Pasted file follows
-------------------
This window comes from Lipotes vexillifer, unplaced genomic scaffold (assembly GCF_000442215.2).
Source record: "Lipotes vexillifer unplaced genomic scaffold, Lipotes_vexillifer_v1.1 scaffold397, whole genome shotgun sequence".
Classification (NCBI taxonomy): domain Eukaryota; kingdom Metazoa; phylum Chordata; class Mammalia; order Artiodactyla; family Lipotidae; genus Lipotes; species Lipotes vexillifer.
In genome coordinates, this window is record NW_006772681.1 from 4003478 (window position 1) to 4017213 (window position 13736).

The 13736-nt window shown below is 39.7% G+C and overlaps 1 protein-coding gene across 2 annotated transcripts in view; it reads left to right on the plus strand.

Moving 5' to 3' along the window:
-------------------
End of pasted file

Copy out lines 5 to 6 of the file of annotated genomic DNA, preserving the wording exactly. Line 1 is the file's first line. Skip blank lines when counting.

The 13736-nt window shown below is 39.7% G+C and overlaps 1 protein-coding gene across 2 annotated transcripts in view; it reads left to right on the plus strand.

Moving 5' to 3' along the window: